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cement Rubber friction Pressure

dependence Pressure distribution

Friction Effects in the Contact

Schallamach waves Abrasion

Area of Sliding Rubber:

Based on the original Schallamach-

model we present a generalized

theory that predicts the buckling ef-

a Generalized Schallamach

fects and the tangential stress gra-

dient as the driving force for the

Model

waves of detachement. In contrast

to the original Schallamach-model

the generalized theory considers a

H.-R. Berger, G. Heinrich, Chemnitz, Hannover (Germany)

non-Coulombian rubber friction

coefficient l(p) that depends on the

local normal pressure. Furthermore,

numerical solutions of the general- Visual observations of contact areas be- For example, Koudine et al. observed a

ized theory can be derived for arbi- tween rubber sliders and hard tracks fine structure associated with Schal-

trary symmetrical and non-symme- show that relative motions between the lamach's wave propagation produced

trical pressure distributions p(x) un- two frictional members is often only due by sliding friction of rubber-like materials

der the slider. Some selected exam- to waves of detachment, frequently [3]. Further experiments have shown that

ples are discussed in more detail. called Schallamach waves, crossing the a multiphase complex instability process

The model serves as a basis for contact area at high speed from front occurs in the contact zone during the

foot-print mechanics and friction/ to rear [1]. Buckling is there attributed movement of a glass hemisphere in the

abrasion simulations of slipping to tangential compressive stresses in direction corresponding to sheet thick-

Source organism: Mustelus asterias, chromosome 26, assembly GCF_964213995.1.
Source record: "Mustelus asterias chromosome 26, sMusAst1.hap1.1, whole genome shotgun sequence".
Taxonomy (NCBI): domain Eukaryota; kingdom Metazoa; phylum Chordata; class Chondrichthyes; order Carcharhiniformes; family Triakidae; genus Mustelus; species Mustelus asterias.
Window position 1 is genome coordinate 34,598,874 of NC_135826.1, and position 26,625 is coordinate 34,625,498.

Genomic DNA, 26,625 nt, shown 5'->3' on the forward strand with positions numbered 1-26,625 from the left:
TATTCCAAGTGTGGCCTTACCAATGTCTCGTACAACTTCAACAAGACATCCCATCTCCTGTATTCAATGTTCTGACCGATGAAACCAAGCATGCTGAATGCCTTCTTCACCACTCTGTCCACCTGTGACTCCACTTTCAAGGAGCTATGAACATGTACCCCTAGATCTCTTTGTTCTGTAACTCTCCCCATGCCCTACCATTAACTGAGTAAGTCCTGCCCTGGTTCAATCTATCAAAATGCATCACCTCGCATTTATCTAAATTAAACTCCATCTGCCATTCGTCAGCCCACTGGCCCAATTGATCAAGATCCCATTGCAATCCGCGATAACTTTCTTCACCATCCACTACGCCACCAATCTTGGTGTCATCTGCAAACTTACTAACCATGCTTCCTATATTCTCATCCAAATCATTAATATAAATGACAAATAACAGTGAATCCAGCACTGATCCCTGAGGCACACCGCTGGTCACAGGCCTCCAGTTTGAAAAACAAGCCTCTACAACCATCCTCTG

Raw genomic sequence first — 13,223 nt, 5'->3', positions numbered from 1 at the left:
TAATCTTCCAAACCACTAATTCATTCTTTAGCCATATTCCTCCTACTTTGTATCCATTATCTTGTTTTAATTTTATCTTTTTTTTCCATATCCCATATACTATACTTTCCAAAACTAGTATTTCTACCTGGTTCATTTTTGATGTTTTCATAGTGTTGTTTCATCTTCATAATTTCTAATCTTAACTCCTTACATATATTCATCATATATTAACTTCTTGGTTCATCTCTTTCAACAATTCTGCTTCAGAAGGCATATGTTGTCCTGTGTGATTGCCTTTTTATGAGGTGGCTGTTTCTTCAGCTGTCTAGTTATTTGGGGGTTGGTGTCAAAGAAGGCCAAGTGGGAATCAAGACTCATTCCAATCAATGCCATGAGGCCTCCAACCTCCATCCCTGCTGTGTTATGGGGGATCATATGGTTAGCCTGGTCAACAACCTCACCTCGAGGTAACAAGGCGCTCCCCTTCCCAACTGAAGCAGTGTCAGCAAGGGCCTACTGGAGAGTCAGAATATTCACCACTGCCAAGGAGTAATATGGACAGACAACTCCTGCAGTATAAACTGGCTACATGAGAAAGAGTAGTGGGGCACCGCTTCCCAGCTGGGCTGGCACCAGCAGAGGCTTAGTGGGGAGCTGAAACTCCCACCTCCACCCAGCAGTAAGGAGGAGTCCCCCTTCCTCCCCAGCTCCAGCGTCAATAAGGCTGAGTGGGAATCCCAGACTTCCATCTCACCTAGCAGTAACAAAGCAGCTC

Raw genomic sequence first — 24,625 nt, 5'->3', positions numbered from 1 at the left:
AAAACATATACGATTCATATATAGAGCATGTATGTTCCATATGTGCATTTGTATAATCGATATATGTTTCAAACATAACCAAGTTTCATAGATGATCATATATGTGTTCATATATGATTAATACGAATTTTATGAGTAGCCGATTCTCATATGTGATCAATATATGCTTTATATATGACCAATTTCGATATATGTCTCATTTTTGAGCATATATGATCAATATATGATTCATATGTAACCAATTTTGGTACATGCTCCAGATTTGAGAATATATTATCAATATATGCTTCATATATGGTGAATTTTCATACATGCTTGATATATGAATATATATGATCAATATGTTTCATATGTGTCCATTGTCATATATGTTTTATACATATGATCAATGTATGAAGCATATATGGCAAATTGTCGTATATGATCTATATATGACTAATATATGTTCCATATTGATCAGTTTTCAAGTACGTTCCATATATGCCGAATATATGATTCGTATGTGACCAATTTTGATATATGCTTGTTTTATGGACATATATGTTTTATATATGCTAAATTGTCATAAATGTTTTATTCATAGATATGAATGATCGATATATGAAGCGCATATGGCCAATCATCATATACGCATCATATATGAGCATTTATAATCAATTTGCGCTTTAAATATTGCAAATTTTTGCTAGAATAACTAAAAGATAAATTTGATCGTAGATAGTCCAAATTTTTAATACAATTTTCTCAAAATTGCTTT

tires. the contact area and the motive force ness decrease [4]. The initially regular

driving the waves is a tangential stress generation of Schallamach's wave is

gradient. It has been pointed out some then replaced by a chaotic generation

Reibungseffekte in der time ago by Schallamach that tensile process.

Kontaktflache bei gleitendem strains near the rear end of a contact Based on the Schallamach-model [1]

Gummi: ein verallgemeinertes area are the source of tensile failure re- we present a generalized theory that pre-

Schallamach-Modell sulting in abrasion. These effects influ- dicts the buckling effects and the tangen-

ence basic tire performance properties tial stress gradient as the driving force for

Gummireibung Tangentiale Ver- like, e. g. wear. In order to realize the basic the waves of detachement. In contrast to

schiebung Druckabhangigkeit vehicle functions of travelling, turning and the original Schallamach-model the gen-

Druckverteilung Schallamach- stopping it is well known that tires must eralized theory considers a non-Coulom-

Wellen Abrieb undergo complex and relentless defor- bian rubber friction coefficient l(p) that